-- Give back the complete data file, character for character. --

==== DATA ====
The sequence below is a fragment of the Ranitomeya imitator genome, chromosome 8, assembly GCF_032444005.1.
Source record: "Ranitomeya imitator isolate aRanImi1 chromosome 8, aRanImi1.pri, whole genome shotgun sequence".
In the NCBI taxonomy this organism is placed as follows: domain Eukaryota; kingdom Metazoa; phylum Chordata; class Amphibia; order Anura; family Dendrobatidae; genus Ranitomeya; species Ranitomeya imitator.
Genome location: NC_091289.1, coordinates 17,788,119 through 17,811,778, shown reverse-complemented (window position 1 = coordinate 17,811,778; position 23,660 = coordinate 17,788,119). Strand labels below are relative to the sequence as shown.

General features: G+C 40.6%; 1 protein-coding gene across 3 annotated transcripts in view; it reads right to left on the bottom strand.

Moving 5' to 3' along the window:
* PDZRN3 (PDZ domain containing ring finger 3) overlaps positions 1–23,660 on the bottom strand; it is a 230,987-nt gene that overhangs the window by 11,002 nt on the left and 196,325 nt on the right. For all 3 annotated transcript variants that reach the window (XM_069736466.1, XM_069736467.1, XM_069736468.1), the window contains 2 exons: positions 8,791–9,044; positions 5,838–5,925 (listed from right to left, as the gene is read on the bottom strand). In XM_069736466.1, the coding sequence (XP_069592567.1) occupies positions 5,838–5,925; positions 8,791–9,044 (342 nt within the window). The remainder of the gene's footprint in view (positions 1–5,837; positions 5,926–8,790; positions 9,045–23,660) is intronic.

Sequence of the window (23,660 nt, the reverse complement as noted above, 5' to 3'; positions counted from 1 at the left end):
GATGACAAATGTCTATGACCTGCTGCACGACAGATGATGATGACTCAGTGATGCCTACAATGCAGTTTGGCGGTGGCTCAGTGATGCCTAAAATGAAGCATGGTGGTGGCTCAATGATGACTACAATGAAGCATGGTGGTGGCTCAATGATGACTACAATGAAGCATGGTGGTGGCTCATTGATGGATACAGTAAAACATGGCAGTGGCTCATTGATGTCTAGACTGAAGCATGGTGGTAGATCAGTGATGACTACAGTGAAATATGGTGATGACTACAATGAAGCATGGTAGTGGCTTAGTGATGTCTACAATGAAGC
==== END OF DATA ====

The sequence below is a fragment of the Ranitomeya imitator genome, chromosome 8, assembly GCF_032444005.1.
Source record: "Ranitomeya imitator isolate aRanImi1 chromosome 8, aRanImi1.pri, whole genome shotgun sequence".
In the NCBI taxonomy this organism is placed as follows: domain Eukaryota; kingdom Metazoa; phylum Chordata; class Amphibia; order Anura; family Dendrobatidae; genus Ranitomeya; species Ranitomeya imitator.
Genome location: NC_091289.1, coordinates 17,788,119 through 17,811,778, shown reverse-complemented (window position 1 = coordinate 17,811,778; position 23,660 = coordinate 17,788,119). Strand labels below are relative to the sequence as shown.

General features: G+C 40.6%; 1 protein-coding gene across 3 annotated transcripts in view; it reads right to left on the bottom strand.

Moving 5' to 3' along the window:
* PDZRN3 (PDZ domain containing ring finger 3) overlaps positions 1–23,660 on the bottom strand; it is a 230,987-nt gene that overhangs the window by 11,002 nt on the left and 196,325 nt on the right. For all 3 annotated transcript variants that reach the window (XM_069736466.1, XM_069736467.1, XM_069736468.1), the window contains 2 exons: positions 8,791–9,044; positions 5,838–5,925 (listed from right to left, as the gene is read on the bottom strand). In XM_069736466.1, the coding sequence (XP_069592567.1) occupies positions 5,838–5,925; positions 8,791–9,044 (342 nt within the window). The remainder of the gene's footprint in view (positions 1–5,837; positions 5,926–8,790; positions 9,045–23,660) is intronic.

Sequence of the window (23,660 nt, the reverse complement as noted above, 5' to 3'; positions counted from 1 at the left end):
GATGACAAATGTCTATGACCTGCTGCACGACAGATGATGATGACTCAGTGATGCCTACAATGCAGTTTGGCGGTGGCTCAGTGATGCCTAAAATGAAGCATGGTGGTGGCTCAATGATGACTACAATGAAGCATGGTGGTGGCTCAATGATGACTACAATGAAGCATGGTGGTGGCTCATTGATGGATACAGTAAAACATGGCAGTGGCTCATTGATGTCTAGACTGAAGCATGGTGGTAGATCAGTGATGACTACAGTGAAATATGGTGATGACTACAATGAAGCATGGTAGTGGCTTAGTGATGTCTACAATGAAGC